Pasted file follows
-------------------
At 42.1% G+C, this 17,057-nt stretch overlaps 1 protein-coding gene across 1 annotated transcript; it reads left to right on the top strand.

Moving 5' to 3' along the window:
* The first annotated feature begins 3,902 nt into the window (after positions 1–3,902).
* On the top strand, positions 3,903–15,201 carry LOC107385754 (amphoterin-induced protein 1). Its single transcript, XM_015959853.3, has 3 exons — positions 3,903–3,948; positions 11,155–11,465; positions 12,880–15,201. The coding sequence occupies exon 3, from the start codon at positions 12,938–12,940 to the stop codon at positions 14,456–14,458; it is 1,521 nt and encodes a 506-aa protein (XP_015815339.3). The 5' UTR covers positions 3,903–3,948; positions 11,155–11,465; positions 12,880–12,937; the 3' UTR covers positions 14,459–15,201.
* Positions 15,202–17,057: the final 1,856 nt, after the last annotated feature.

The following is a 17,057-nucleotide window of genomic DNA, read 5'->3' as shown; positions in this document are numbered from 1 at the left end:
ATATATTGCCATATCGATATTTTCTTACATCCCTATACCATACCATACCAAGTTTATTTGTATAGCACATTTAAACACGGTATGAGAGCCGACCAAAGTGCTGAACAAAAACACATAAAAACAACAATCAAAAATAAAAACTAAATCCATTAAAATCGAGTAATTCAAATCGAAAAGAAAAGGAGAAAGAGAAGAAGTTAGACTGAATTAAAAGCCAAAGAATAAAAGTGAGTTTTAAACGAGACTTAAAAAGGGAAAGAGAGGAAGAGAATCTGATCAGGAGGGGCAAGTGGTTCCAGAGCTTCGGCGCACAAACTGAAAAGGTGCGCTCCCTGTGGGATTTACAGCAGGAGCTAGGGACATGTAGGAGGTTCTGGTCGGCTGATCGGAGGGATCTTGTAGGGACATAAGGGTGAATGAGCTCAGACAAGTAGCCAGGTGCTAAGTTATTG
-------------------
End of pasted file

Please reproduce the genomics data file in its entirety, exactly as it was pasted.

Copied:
At 42.1% G+C, this 17,057-nt stretch overlaps 1 protein-coding gene across 1 annotated transcript; it reads left to right on the top strand.

Moving 5' to 3' along the window:
* The first annotated feature begins 3,902 nt into the window (after positions 1–3,902).
* On the top strand, positions 3,903–15,201 carry LOC107385754 (amphoterin-induced protein 1). Its single transcript, XM_015959853.3, has 3 exons — positions 3,903–3,948; positions 11,155–11,465; positions 12,880–15,201. The coding sequence occupies exon 3, from the start codon at positions 12,938–12,940 to the stop codon at positions 14,456–14,458; it is 1,521 nt and encodes a 506-aa protein (XP_015815339.3). The 5' UTR covers positions 3,903–3,948; positions 11,155–11,465; positions 12,880–12,937; the 3' UTR covers positions 14,459–15,201.
* Positions 15,202–17,057: the final 1,856 nt, after the last annotated feature.

The following is a 17,057-nucleotide window of genomic DNA, read 5'->3' as shown; positions in this document are numbered from 1 at the left end:
ATATATTGCCATATCGATATTTTCTTACATCCCTATACCATACCATACCAAGTTTATTTGTATAGCACATTTAAACACGGTATGAGAGCCGACCAAAGTGCTGAACAAAAACACATAAAAACAACAATCAAAAATAAAAACTAAATCCATTAAAATCGAGTAATTCAAATCGAAAAGAAAAGGAGAAAGAGAAGAAGTTAGACTGAATTAAAAGCCAAAGAATAAAAGTGAGTTTTAAACGAGACTTAAAAAGGGAAAGAGAGGAAGAGAATCTGATCAGGAGGGGCAAGTGGTTCCAGAGCTTCGGCGCACAAACTGAAAAGGTGCGCTCCCTGTGGGATTTACAGCAGGAGCTAGGGACATGTAGGAGGTTCTGGTCGGCTGATCGGAGGGATCTTGTAGGGACATAAGGGTGAATGAGCTCAGACAAGTAGCCAGGTGCTAAGTTATTG